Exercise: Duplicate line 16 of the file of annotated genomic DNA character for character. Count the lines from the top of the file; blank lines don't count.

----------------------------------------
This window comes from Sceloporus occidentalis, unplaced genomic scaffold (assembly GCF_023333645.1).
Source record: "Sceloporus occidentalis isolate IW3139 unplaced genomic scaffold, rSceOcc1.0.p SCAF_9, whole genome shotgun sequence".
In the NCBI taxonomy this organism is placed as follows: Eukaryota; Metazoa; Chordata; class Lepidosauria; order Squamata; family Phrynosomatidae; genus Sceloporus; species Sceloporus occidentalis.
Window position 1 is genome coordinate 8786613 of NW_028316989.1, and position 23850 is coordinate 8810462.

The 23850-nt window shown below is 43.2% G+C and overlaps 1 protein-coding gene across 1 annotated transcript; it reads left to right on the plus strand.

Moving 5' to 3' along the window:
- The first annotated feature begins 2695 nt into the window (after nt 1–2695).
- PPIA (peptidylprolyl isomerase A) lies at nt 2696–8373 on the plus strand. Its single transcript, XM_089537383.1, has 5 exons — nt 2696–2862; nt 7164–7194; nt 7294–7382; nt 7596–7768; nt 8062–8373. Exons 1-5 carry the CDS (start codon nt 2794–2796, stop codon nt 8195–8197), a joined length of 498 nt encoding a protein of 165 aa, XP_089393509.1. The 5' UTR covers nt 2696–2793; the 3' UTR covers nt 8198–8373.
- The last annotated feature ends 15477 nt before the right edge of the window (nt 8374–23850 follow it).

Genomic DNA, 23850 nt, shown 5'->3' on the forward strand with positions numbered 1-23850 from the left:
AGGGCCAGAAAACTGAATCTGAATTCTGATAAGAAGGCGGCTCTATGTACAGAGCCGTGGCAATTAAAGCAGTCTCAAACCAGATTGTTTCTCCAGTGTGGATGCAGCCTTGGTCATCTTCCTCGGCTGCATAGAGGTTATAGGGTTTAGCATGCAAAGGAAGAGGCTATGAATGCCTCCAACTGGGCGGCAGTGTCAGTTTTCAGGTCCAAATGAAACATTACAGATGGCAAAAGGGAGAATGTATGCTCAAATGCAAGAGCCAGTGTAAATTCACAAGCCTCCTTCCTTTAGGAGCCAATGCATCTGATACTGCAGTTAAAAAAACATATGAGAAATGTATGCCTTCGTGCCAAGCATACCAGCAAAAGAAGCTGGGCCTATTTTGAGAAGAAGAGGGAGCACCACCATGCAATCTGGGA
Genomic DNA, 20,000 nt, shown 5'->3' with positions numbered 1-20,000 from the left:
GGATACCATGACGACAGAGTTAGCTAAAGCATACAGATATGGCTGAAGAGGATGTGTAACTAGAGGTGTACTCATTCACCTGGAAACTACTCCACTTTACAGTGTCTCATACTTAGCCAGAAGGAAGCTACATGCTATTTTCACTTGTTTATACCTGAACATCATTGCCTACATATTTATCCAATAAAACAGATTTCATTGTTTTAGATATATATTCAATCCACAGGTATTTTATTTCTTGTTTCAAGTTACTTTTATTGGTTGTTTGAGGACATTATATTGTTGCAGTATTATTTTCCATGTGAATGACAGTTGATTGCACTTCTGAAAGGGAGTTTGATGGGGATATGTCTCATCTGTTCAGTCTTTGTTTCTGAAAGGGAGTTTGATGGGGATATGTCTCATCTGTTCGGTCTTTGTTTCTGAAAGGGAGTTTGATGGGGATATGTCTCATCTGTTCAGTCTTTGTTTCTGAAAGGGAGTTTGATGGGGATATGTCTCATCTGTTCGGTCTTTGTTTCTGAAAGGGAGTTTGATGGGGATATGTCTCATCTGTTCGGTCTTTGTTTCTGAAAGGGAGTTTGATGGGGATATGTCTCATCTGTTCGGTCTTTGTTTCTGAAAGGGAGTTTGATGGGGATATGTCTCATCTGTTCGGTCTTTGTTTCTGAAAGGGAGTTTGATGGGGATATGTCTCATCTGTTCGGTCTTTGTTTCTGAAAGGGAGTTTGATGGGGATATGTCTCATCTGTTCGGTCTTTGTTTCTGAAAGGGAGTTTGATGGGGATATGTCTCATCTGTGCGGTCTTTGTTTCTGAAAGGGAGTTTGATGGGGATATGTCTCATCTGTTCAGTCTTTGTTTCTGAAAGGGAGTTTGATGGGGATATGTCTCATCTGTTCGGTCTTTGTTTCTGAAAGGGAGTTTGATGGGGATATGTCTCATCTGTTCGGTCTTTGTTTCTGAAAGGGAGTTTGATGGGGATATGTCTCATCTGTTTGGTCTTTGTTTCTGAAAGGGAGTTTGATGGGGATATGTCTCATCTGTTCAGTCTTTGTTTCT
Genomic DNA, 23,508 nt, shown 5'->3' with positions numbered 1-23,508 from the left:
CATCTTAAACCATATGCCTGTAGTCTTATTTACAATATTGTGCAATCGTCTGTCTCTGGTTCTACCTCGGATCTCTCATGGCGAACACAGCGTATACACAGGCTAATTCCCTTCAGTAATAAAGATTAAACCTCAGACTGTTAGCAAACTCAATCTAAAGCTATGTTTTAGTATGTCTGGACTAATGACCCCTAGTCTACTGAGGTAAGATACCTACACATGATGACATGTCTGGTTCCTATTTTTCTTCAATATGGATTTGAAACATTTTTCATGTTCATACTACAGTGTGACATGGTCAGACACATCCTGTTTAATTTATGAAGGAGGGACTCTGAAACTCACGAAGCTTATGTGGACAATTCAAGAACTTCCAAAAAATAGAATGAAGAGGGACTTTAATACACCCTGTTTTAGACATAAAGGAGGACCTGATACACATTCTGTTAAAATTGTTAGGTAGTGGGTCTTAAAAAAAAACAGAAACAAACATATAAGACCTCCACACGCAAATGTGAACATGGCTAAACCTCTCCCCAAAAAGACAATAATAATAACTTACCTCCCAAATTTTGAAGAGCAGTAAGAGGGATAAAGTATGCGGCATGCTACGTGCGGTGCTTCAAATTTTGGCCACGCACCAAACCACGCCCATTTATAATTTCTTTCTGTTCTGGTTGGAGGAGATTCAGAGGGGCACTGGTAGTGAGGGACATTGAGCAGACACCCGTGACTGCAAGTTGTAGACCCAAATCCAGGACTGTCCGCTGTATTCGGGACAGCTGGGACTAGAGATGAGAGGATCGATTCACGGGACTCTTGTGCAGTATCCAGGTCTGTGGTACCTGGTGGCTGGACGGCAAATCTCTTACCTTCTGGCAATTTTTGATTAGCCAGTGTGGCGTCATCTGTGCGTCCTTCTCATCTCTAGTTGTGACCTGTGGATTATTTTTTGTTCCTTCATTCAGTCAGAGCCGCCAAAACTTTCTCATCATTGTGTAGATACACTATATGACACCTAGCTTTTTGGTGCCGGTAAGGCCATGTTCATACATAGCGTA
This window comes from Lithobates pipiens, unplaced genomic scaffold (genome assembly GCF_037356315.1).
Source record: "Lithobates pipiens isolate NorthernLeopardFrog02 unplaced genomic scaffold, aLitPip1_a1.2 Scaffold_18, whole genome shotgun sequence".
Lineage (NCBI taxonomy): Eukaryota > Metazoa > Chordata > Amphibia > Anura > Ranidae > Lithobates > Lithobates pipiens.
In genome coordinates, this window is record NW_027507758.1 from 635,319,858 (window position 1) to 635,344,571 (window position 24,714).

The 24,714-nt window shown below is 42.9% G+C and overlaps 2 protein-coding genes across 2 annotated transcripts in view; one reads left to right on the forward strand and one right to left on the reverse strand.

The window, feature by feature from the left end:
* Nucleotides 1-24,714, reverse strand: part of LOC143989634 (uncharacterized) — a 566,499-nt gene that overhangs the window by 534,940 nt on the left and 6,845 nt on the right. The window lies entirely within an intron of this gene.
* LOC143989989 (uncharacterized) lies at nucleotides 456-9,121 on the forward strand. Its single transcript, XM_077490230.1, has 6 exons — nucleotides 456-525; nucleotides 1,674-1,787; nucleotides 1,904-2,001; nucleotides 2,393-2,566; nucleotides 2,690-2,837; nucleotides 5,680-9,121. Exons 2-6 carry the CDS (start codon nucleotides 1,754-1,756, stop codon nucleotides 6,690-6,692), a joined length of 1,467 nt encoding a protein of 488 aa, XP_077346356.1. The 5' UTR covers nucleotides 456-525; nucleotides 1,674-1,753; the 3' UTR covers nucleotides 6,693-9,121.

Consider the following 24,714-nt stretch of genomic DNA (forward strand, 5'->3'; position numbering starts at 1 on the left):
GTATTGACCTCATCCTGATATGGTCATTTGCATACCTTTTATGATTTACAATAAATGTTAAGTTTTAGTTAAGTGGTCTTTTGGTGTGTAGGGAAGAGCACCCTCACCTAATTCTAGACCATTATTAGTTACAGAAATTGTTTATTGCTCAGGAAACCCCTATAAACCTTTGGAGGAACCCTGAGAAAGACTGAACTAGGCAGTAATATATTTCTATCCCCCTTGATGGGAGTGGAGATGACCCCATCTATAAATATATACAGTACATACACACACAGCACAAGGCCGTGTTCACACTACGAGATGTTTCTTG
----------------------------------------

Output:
This window comes from Lithobates pipiens, unplaced genomic scaffold (genome assembly GCF_037356315.1).